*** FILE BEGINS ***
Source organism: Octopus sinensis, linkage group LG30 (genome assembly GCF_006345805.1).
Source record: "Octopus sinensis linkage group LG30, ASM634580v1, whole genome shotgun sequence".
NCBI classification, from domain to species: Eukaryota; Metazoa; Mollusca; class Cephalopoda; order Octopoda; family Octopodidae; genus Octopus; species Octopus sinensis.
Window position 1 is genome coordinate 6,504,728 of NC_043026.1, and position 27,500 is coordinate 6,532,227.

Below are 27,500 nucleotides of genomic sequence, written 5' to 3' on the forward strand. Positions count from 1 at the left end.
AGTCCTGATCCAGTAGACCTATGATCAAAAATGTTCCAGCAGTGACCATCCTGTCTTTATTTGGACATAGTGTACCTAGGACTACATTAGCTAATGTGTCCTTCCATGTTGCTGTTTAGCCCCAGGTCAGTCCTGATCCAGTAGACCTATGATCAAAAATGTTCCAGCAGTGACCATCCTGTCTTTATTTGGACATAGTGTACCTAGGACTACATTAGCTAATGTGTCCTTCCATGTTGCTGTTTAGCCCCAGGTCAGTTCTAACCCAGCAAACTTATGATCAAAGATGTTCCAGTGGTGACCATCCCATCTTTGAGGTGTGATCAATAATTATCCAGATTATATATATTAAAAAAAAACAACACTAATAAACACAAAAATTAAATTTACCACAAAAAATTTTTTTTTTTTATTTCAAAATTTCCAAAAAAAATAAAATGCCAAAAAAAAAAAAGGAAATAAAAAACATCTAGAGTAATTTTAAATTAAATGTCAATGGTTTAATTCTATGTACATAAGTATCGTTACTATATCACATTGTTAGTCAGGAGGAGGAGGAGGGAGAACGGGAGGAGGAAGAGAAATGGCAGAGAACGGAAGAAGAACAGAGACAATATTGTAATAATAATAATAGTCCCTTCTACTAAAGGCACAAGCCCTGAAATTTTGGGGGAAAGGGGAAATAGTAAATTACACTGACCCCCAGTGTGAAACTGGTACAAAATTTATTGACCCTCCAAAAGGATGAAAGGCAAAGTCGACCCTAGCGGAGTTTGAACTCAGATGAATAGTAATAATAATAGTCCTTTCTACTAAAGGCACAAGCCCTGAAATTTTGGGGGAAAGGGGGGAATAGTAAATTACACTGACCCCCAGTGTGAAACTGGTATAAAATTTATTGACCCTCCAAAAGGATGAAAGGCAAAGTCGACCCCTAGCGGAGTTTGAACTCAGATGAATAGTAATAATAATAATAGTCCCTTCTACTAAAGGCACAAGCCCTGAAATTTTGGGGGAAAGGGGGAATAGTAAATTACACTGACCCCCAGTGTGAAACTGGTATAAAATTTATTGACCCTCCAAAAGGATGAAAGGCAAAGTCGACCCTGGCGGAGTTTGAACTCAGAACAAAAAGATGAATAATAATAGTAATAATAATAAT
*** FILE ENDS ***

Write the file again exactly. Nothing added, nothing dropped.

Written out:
Source organism: Octopus sinensis, linkage group LG30 (genome assembly GCF_006345805.1).
Source record: "Octopus sinensis linkage group LG30, ASM634580v1, whole genome shotgun sequence".
NCBI classification, from domain to species: Eukaryota; Metazoa; Mollusca; class Cephalopoda; order Octopoda; family Octopodidae; genus Octopus; species Octopus sinensis.
Window position 1 is genome coordinate 6,504,728 of NC_043026.1, and position 27,500 is coordinate 6,532,227.

Below are 27,500 nucleotides of genomic sequence, written 5' to 3' on the forward strand. Positions count from 1 at the left end.
AGTCCTGATCCAGTAGACCTATGATCAAAAATGTTCCAGCAGTGACCATCCTGTCTTTATTTGGACATAGTGTACCTAGGACTACATTAGCTAATGTGTCCTTCCATGTTGCTGTTTAGCCCCAGGTCAGTCCTGATCCAGTAGACCTATGATCAAAAATGTTCCAGCAGTGACCATCCTGTCTTTATTTGGACATAGTGTACCTAGGACTACATTAGCTAATGTGTCCTTCCATGTTGCTGTTTAGCCCCAGGTCAGTTCTAACCCAGCAAACTTATGATCAAAGATGTTCCAGTGGTGACCATCCCATCTTTGAGGTGTGATCAATAATTATCCAGATTATATATATTAAAAAAAAACAACACTAATAAACACAAAAATTAAATTTACCACAAAAAATTTTTTTTTTTTATTTCAAAATTTCCAAAAAAAATAAAATGCCAAAAAAAAAAAAGGAAATAAAAAACATCTAGAGTAATTTTAAATTAAATGTCAATGGTTTAATTCTATGTACATAAGTATCGTTACTATATCACATTGTTAGTCAGGAGGAGGAGGAGGGAGAACGGGAGGAGGAAGAGAAATGGCAGAGAACGGAAGAAGAACAGAGACAATATTGTAATAATAATAATAGTCCCTTCTACTAAAGGCACAAGCCCTGAAATTTTGGGGGAAAGGGGAAATAGTAAATTACACTGACCCCCAGTGTGAAACTGGTACAAAATTTATTGACCCTCCAAAAGGATGAAAGGCAAAGTCGACCCTAGCGGAGTTTGAACTCAGATGAATAGTAATAATAATAGTCCTTTCTACTAAAGGCACAAGCCCTGAAATTTTGGGGGAAAGGGGGGAATAGTAAATTACACTGACCCCCAGTGTGAAACTGGTATAAAATTTATTGACCCTCCAAAAGGATGAAAGGCAAAGTCGACCCCTAGCGGAGTTTGAACTCAGATGAATAGTAATAATAATAATAGTCCCTTCTACTAAAGGCACAAGCCCTGAAATTTTGGGGGAAAGGGGGAATAGTAAATTACACTGACCCCCAGTGTGAAACTGGTATAAAATTTATTGACCCTCCAAAAGGATGAAAGGCAAAGTCGACCCTGGCGGAGTTTGAACTCAGAACAAAAAGATGAATAATAATAGTAATAATAATAAT